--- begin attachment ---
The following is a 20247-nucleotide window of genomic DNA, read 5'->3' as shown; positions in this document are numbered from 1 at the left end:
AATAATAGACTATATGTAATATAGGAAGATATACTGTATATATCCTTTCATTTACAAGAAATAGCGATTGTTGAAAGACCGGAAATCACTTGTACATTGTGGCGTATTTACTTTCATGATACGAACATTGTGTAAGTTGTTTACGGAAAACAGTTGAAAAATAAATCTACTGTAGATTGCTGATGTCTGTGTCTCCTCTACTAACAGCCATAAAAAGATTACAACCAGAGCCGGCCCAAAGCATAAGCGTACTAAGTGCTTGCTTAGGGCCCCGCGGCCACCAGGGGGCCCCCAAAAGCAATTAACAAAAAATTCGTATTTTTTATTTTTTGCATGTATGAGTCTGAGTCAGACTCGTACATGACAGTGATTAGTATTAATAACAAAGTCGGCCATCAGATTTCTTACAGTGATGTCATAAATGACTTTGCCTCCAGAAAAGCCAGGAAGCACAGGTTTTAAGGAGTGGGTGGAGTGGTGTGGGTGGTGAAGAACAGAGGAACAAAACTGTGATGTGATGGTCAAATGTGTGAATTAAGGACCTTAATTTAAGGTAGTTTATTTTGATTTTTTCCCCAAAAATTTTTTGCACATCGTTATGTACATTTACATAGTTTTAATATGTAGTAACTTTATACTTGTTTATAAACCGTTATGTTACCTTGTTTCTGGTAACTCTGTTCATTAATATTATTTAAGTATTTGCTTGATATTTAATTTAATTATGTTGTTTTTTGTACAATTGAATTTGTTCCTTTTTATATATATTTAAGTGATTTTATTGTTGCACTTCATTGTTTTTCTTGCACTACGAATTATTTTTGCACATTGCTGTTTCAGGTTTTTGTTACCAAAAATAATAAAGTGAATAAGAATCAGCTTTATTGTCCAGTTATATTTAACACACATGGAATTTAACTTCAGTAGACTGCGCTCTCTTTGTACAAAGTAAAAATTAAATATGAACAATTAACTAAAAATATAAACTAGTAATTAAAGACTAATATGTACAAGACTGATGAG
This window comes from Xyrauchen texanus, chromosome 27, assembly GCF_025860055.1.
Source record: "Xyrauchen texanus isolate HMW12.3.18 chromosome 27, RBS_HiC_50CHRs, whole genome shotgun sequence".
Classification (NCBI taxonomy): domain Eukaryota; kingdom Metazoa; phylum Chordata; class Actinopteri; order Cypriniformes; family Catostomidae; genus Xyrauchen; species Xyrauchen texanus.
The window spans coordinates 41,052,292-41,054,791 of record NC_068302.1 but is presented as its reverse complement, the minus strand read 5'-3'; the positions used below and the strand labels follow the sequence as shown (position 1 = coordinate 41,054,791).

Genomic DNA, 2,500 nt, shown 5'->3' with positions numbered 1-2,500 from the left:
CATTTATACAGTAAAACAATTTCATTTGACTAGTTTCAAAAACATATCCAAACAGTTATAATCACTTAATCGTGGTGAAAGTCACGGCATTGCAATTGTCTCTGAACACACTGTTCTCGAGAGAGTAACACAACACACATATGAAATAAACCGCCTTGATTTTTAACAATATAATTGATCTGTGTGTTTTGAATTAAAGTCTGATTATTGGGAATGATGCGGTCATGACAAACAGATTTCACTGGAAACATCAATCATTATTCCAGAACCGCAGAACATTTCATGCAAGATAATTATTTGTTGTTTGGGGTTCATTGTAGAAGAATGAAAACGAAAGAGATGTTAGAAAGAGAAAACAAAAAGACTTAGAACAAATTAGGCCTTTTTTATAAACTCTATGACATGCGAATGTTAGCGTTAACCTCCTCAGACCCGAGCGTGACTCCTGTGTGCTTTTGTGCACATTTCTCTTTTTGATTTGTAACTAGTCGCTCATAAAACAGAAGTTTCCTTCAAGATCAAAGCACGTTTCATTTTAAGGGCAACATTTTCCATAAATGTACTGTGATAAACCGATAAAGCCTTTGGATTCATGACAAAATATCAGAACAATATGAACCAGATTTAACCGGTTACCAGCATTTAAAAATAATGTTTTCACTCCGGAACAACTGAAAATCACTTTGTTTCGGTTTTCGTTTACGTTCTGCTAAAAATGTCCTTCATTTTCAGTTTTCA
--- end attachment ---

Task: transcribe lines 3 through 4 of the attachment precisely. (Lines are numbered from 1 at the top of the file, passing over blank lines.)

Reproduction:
This window comes from Xyrauchen texanus, chromosome 27, assembly GCF_025860055.1.
Source record: "Xyrauchen texanus isolate HMW12.3.18 chromosome 27, RBS_HiC_50CHRs, whole genome shotgun sequence".